Every American has a religion story. There are those who were raised devout, only to lapse toward lazy Sundays and sporadic church attendance later in life; those who found a different God in adulthood, perhaps after getting married or going through a conversion of the heart; and those who define themselves by their faith, their congregations a source of casseroles and companionship in times of celebration and grief.
Every American has a religion story, which is why it’s a little strange to think of America as an increasingly secular nation. That would be one way to read the Pew Research Center’s new Religious Landscape Study, a massive survey of more than 35,000 American adults. Over the last seven years, it found, the share of Americans who aren’t part of any religion has grown significantly, rising from 16 to nearly 23 percent of the population. A small portion of this group are atheists and agnostics—3 and 4 percent, respectively. More commonly, though, they are detached from organized religion altogether. When asked what religion they identify with, they answer simply: “Nothing in particular.” All in all, roughly one in ten Americans say religion is “not at all important” to them.
But the survey actually reveals something more complex than a slow and steady march toward secularization. Those who didn’t identify with any particular religion were asked a follow-up question: “How important is religion in your life?” The answers reveal that this group might be churchless, but it’s not wholly faithless: 44 percent said religion is “very” or “somewhat” important to them, while 56 percent said religion isn't important to them, according to Greg Smith, Pew’s associate director of research. This is a slight drop compared to findings from a similar survey taken in 2007: That year, 48 percent of the “nones” said religion was important to them, while 52 percent said it wasn’t. Even taking this decline into account, there’s a pretty significant group of Americans who don’t identify with a particular denomination or congregation, but who still care about religion to some degree. That’s not the pattern of a Godless nation; it’s the pattern of people finding God on their own terms.
And that holds true even among many of those who do identify with a particular faith. The survey gives at least a partial look at what the researchers call “religious switching”: People converting to other faiths, joining new kinds of churches, or ditching religion altogether. If you count switches among the major traditions in Protestantism (mainline, evangelical, and historically black congregations), roughly 42 percent of Americans no longer consider themselves part of the religion in which they were raised. The researchers point out that this estimate is probably on the low side; many people leave their childhood religions, only to return to them later in life. If those decisions were measured, the estimates of “religious switching” would likely be even higher.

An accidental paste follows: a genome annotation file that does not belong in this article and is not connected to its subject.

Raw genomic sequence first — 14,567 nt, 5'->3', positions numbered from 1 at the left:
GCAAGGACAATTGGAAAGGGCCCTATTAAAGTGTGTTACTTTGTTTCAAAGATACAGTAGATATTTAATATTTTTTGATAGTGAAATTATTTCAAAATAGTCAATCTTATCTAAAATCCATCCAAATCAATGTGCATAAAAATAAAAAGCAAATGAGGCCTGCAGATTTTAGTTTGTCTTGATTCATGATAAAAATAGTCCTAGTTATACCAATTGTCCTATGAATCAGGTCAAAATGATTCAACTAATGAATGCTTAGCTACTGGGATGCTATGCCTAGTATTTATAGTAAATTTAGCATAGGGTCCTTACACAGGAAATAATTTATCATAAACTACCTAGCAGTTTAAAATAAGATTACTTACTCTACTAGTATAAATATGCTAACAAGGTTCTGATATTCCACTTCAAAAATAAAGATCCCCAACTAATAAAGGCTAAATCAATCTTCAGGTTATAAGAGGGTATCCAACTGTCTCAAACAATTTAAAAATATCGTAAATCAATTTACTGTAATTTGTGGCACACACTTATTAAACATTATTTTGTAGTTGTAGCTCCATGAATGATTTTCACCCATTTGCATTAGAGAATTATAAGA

Switching is most prevalent in Christian denominations; members of most religious minority groups are far more likely to keep their faith as they age. Among those surveyed, 80 percent of Hindus and roughly three-quarters of Muslims and Jews still identify with their childhood religions. (Baby Buddhists, on the other hand, are very likely to grow up to become religiously unaffiliated—this was true of 40 percent of those surveyed.)
In certain church communities, the numbers looked different, though: Only 59 percent of those raised Catholic, for example, identify with Catholicism as adults. (Notably, 10 percent of those who left the Church became evangelical, while 20 percent left Christianity altogether.) Roughly a quarter of those who were Orthodox Christians or mainline Protestants as children became religiously unaffiliated as adults, with many others joining different Christian denominations. And only slightly more than a third of those raised as Jehovah’s Witnesses stuck with the faith.
As to why these conversions happened, the report can’t offer much specific detail—“the heart has its reasons of which reason knows nothing,” as Blaise Pascal might say if he were around to read Pew reports. Perhaps people feel less pressure to stick with the religions into which they were born because they have more access to information about other faiths; perhaps the slowly growing presence of atheism in American culture has prompted more people to think critically about their beliefs, whether for God or against. These are only educated guesses; this survey largely covers the what of American religion, not the why.
Researchers can tell one thing from the data, though: People may be more willing to tolerate religious differences in their relationships than they have in the past—or they may be less willing to change their faiths for a romantic partner. Since the years leading up to 1960, when an estimated 81 percent of people married someone of their own faith, the number of “interfaith” unions has been creeping steadily upward. Among those who took their vows within the last half decade, only 61 percent married someone who shared their religion. The most common “interfaith” pairing was between Christians and people without religious affiliations; these couples accounted for 18 percent of those married after 2010. Again: Not everyone in America is ditching religion, but people are finding more and more flexibility in the institutions that once reinforced steady religious practice, like marriage.